Screen Shot 2015-06-29 at 12.05.14 PMCity Heights sits up on a hill, and for decades the providers thought the biggest barrier to children enrolling in Head Start, a preschool experience targeted to low-income children, was lack of transportation. After participating in Studio C, they found otherwise.“They thought they needed to think creatively on how to get the kids off the hill or how to get Head Start on to it,” said Baker. “We had them go do interviews with folks who lived there. They did 10-15 interviews and what continually came up as the top barrier for their children was that they felt the child would learn everything they needed to know when they went to kindergarten, or that they were too little to go to school.”

The HAC and Head Start were able to gain the insight that the mothers really didn’t understand what Head Start was, or what the curriculum was or how the program was run. The solutions ended up being centered around engaging and building relationships with the mothers and children.

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As part of their prototyping a solution, they brought activities to City Heights, beginning with a parking lot event featuring a mobile bubble machine. Kids gravitated to it, followed by their mothers, who were able to meet Head Start staff. In subsequent events, Head Start brought a bounce house, petting zoo, pumpkin patch, and other activities, hoping to show parents and their kids the sorts of activities that are part of the Head Start curriculum, of learning through play, as opposed to sitting at desks and looking at a blackboard.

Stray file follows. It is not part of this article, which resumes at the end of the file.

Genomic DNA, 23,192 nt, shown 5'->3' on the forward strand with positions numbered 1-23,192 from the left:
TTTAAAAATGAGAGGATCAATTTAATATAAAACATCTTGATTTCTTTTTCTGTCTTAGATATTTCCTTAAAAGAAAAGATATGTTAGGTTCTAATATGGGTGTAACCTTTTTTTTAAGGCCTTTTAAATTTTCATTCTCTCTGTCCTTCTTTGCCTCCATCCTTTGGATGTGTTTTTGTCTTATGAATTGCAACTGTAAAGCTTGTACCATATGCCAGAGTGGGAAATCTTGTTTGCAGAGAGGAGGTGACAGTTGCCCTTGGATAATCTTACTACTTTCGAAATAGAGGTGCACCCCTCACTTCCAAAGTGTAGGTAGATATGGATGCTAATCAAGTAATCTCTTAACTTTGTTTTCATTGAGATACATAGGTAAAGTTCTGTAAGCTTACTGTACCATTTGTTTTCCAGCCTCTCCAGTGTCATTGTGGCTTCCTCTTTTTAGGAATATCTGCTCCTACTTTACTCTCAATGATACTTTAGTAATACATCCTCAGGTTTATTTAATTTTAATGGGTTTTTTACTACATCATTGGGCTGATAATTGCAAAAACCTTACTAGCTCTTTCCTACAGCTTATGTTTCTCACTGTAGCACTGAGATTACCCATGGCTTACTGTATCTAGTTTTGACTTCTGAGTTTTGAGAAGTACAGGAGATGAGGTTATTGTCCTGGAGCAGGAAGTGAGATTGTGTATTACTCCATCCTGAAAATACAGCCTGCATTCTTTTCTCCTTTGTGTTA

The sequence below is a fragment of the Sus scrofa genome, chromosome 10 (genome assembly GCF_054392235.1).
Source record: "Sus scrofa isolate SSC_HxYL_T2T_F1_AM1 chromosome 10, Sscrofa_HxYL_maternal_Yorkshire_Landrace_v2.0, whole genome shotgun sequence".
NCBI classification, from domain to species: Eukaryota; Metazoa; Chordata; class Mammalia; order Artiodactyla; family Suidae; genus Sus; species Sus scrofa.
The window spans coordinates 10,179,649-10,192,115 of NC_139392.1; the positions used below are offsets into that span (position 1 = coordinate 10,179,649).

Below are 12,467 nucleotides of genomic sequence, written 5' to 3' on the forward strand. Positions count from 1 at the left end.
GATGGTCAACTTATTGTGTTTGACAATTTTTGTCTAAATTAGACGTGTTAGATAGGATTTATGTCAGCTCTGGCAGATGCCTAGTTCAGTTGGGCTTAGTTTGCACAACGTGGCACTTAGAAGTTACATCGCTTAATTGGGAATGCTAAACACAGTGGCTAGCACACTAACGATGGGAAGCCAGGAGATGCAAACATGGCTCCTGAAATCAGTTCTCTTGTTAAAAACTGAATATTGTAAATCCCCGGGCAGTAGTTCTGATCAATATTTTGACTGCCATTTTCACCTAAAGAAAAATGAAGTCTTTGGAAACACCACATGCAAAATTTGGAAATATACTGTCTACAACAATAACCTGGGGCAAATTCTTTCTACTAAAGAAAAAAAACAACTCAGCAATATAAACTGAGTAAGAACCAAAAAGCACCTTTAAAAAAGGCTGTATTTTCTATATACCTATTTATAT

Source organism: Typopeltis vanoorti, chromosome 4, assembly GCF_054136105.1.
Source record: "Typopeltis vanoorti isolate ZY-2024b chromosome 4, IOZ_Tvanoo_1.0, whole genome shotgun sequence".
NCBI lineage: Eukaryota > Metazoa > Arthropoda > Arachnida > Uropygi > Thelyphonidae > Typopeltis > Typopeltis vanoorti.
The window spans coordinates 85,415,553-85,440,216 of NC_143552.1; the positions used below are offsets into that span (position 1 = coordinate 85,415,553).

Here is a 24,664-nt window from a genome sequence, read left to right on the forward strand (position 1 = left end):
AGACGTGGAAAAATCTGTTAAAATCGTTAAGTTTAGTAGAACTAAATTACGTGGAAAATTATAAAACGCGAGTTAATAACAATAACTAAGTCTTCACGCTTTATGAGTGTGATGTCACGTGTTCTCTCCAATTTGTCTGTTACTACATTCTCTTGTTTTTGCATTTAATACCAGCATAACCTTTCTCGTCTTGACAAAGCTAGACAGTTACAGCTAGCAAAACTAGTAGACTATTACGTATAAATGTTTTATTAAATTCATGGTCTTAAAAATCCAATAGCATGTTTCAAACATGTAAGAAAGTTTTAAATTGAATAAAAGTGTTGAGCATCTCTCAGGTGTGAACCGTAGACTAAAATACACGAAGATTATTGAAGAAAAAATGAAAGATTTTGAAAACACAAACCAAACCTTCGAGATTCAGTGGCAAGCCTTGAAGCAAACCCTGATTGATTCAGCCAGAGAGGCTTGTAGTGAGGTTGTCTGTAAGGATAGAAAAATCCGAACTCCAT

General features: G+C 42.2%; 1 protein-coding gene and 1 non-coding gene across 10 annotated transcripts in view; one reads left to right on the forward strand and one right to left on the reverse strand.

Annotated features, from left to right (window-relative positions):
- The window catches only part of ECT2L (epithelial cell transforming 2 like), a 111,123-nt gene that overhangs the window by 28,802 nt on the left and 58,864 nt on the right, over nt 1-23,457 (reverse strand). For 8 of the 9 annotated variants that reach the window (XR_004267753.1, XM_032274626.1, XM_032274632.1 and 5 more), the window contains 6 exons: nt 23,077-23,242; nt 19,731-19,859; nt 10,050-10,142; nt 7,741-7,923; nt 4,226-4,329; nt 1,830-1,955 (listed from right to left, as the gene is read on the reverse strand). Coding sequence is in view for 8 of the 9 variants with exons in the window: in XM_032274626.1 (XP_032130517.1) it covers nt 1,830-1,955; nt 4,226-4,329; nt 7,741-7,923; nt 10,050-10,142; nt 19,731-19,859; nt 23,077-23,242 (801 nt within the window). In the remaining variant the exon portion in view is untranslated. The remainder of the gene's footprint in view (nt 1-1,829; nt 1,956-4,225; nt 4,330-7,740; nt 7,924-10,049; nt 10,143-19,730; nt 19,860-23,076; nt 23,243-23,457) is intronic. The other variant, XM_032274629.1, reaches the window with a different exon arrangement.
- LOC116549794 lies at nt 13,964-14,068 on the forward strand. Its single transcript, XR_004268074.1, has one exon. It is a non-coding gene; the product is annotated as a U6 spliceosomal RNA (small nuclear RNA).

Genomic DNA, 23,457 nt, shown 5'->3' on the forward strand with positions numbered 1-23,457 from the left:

The number of families who enrolled in Head Start grew from 13 to 36 in a number of weeks, and their retention rates increased as well.

Both the HAC and Head Start are back again for the second year of Studio C, and both have applied for, and will receive, technical assistance to work on new projects.

For 2015, Studio C reorganized its efforts to focus more on a community building approach, rather than merely training sessions. It is broken into three six-week trimesters which generally follow three phases of the design process. A group must attend a certain number of sessions before they can apply for a technical assistance grant, which equates to about 25 hours of design assistance over a six-week period to move their project forward.

Studio C is just one example of the role innovations such as design thinking can help accelerate the pace of change to achieve the Bold Goals for Our Region. United Way has also held design sessions with staff and some agency and community partners to explore new ideas in various areas of the work we do. And, it’s being used at other United Ways to create new and enhanced donor and community engagement efforts

United Way will soon launch a Social Innovation Committee  to connect us to tools, resources and people who can expand our thinking.

“The committee would be made up of community volunteers working with our staff here,” said Baker. “Design thinking is only one tool—and it’s one that we are very fond of at the moment – but what are the other things that we could be doing?”

For more information on the role of design thinking in United Way's work, you can contact Mike Baker at

For more information on Studio C, check out